February 26, 2007 / 9:25 PM / 13 years ago

Texas lawmakers critical of TXU buyout

HOUSTON (Reuters) - Two Texas lawmakers said on Monday the $31.8 billion proposed buyout of TXU Corp. TXU.N by Kohlberg Kravis Roberts & Co. KKR.UL and Texas Pacific GroupTPG.UL. would likely cause Texas consumers to pay higher electricity prices.

Texas Rep. Sylvester Turner of Houston said legislators were worried that the short-term investment strategy of private equity firms would “dramatically” drive up power prices in the state over time.

“Private equity firms are not in the business of running companies for the long-term,” Turner said. “They make an investment, make it attractive, then flip it.”

Turner cited KKR and TPG’s participation in the consortium that purchased Houston-based Texas Genco Holdings, Texas’ second-largest generator, in 2004, then resold the assets for nearly double the price a year later to NRG Energy Inc. (NRG.N).

“When we passed deregulation, we did not envision our Texas companies being sold and the ownership interests to be elsewhere,” said Turner.

Sen. Troy Fraser of Horseshoe Bay said in a statement that the TXU sale “only heightens” his concern the Texas’ competitive market is not working to provide the most affordable consumer rates.

“This transaction does nothing to improve competitive forces throughout the state,” said Fraser, chairman of the Senate Business and Commerce Committee that oversees the electric industry.

Promises by the prospective owners to scale back TXU’s plans to build coal-fired plants and to reduce retail rates by 10 percent in north Texas are not sufficient to make the deal palatable, Turner said.

“That is not persuasive for me,” said Turner, saying power prices for TXU’s Dallas-area customers were 30 percent too high based on current natural gas prices.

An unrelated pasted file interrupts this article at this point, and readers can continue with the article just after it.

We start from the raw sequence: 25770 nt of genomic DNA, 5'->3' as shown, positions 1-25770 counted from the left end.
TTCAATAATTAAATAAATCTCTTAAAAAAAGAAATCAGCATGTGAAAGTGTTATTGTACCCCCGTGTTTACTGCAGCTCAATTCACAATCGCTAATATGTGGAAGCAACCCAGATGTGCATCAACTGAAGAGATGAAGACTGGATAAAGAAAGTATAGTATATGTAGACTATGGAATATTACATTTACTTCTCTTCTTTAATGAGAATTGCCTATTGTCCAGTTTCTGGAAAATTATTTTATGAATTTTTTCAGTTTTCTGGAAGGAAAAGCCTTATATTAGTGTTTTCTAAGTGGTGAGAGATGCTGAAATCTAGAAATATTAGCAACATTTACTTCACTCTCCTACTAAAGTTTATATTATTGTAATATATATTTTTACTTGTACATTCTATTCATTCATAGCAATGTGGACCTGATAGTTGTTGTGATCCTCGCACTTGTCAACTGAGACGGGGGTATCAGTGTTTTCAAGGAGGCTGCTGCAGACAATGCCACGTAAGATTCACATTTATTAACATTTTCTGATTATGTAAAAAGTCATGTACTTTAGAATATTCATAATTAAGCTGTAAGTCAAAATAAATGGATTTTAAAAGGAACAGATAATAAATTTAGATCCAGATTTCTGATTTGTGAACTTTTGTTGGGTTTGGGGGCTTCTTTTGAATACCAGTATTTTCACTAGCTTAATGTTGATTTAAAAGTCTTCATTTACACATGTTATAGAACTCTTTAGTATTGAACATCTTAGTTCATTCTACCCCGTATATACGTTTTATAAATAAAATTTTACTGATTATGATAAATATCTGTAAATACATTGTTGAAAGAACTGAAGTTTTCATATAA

The Houston legislator said he wants the Texas Public Utility Commission to reject the TXU transaction as not in the best interests of Texans.

Actions by state utility commissions in New Jersey, Oregon, Arizona and Maryland have been cited as thwarting recent utility mergers and sales.

Unlike many states, however, the Texas Public Utility Commission has limited authority to block large mergers and sales.

The three-member panel can review transactions to determine reasonableness, effect on safety of employees, jobs and customer service levels, spokesman Terry Hadley said.

If the commission rules that a merger is not in the public interest, it can take punitive action after the fact during rate cases, according to Texas law.

In recent years, Texas regulators have allowed many large transactions, including the American Electric Power Co.’s (AEP.N) acquisition of Central and South West Corp., Centrica PLC’s(CNA.L) purchase of parts of AEP’s retail business, the KKR-led purchase of Texas Genco Holdings, and the sale of those assets to NRG.

Editing by Toni Reinhold; eileen.ogrady@reuters.com; Reuters Messaging: eileen.ogrady.reuters.com@reuters.net; +1 713 210 8522

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